Acute inpatient hospitalization – infections, female reproductive system with MCC (DRG 757)

9/16/11

RAC Region D

Medicare pays for inpatient hospital services that are medically necessary for the setting billed. Medical documentation will be reviewed to determine that services were medically necessary.

CMS Pub. 100-02, chapters 1 and 6; CMS Pub. 100-08, chapter 6

Acute inpatient hospitalization – malignancy, male reproductive system with MCC (DRG 722)

9/16/11

RAC Region D

Medicare pays for inpatient hospital services that are medically necessary for the setting billed. Medical documentation will be reviewed to determine that services were medically necessary.

CMS Pub. 100-02, chapters 1 and 6; CMS Pub. 100-08, chapter 6

Acute inpatient hospitalization – endocrine disorders with CC (DRG 644)

9/16/11

RAC Region D

Medicare pays for inpatient hospital services that are medically necessary for the setting billed. Medical documentation will be reviewed to determine that services were medically necessary.

CMS Pub. 100-02, chapters 1 and 6; CMS Pub. 100-08, chapter 6

Acute inpatient hospitalization – menstrual and other female reproductive system disorders without CC/MCC (DRG 761)

9/16/11

RAC Region D

Medicare pays for inpatient hospital services that are medically necessary for the setting billed. Medical documentation will be reviewed to determine that services were medically necessary.

CMS Pub. 100-02, chapters 1 and 6; CMS Pub. 100-08, chapter 6

 


 

Acute inpatient hospitalization – menstrual and other female reproductive system disorders with CC/MCC (DRG 760)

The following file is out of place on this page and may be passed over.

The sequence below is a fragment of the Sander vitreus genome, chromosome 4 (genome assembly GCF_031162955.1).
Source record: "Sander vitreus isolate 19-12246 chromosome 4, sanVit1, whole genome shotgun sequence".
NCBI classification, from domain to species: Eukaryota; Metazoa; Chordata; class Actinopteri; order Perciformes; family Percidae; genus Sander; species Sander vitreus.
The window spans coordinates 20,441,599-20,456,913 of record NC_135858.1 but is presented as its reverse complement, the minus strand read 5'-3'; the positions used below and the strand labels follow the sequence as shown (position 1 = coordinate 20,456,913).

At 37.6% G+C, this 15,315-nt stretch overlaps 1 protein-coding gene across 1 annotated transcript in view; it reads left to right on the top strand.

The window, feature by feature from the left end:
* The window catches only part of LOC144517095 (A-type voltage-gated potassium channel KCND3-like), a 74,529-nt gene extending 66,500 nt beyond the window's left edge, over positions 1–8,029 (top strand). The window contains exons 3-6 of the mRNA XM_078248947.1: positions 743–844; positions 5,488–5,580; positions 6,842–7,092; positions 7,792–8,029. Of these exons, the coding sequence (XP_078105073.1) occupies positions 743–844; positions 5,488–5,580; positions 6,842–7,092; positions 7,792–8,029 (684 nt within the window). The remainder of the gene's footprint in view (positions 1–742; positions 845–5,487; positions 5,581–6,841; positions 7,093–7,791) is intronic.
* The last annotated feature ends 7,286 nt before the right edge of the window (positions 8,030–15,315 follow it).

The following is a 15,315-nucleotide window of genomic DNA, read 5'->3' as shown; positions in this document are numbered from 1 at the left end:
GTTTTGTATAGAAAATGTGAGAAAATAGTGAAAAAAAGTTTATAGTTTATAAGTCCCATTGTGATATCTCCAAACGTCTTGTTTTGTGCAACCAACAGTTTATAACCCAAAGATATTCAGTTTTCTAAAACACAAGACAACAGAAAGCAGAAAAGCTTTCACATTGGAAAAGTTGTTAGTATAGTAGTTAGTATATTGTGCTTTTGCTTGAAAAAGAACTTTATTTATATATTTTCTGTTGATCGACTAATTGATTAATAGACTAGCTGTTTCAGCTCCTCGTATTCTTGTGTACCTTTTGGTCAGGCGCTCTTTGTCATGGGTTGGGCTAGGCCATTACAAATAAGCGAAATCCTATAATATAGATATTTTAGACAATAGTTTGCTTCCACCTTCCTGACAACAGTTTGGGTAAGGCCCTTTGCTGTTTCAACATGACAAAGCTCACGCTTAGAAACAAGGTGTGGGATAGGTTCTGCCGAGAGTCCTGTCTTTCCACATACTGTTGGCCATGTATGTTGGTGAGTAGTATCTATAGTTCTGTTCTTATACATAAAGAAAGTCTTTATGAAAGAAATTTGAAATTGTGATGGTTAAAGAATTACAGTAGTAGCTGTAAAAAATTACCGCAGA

9/16/11

RAC Region D

Medicare pays for inpatient hospital services that are medically necessary for the setting billed. Medical documentation will be reviewed to determine that services were medically necessary.

CMS Pub. 100-02, chapters 1 and 6; CMS Pub. 100-08, chapter 6

Acute inpatient hospitalization – infections, female reproductive system without CC/MCC (DRG 759)

9/16/11

RAC Region D

Medicare pays for inpatient hospital services that are medically necessary for the setting billed. Medical documentation will be reviewed to determine that services were medically necessary.

CMS Pub. 100-02, chapters 1 and 6; CMS Pub. 100-08, chapter 6

Acute inpatient hospitalization – malignant breast disorders with MCC (DRG 597)

9/16/11

RAC Region D

Medicare pays for inpatient hospital services that are medically necessary for the setting billed. Medical documentation will be reviewed to determine that services were medically necessary.

CMS Pub. 100-02, chapters 1 and 6; CMS Pub. 100-08, chapter 6

Acute inpatient hospitalization – skin ulcers without CC/MCC (DRG 594)

9/16/11

RAC Region D

Medicare pays for inpatient hospital services that are medically necessary for the setting billed. Medical documentation will be reviewed to determine that services were medically necessary.

CMS Pub. 100-02, chapters 1 and 6; CMS Pub. 100-08, chapter 6

Acute inpatient hospitalization – skin ulcers with CC (DRG 593)

9/16/11

RAC Region D

Medicare pays for inpatient hospital services that are medically necessary for the setting billed. Medical documentation will be reviewed to determine that services were medically necessary.

CMS Pub. 100-02, chapters 1 and 6; CMS Pub. 100-08, chapter 6

Acute inpatient hospitalization – diabetes without CC/MCC (DRG 639)

9/16/11

RAC Region D

Medicare pays for inpatient hospital services that are medically necessary for the setting billed. Medical documentation will be reviewed to determine that services were medically necessary.

CMS Pub. 100-02, chapters 1 and 6; CMS Pub. 100-08, chapter 6

Acute inpatient hospitalization – trauma to the skin, subcutaneous tissue and breast with MCC (DRG 604)

9/16/11

RAC Region D

Medicare pays for inpatient hospital services that are medically necessary for the setting billed. Medical documentation will be reviewed to determine that services were medically necessary.

CMS Pub. 100-02, chapters 1 and 6; CMS Pub. 100-08, chapter 6

 


Acute inpatient hospitalization – malignant breast disorders with CC (DRG 598)

9/16/11

RAC Region D

Medicare pays for inpatient hospital services that are medically necessary for the setting billed. Medical documentation will be reviewed to determine that services were medically necessary.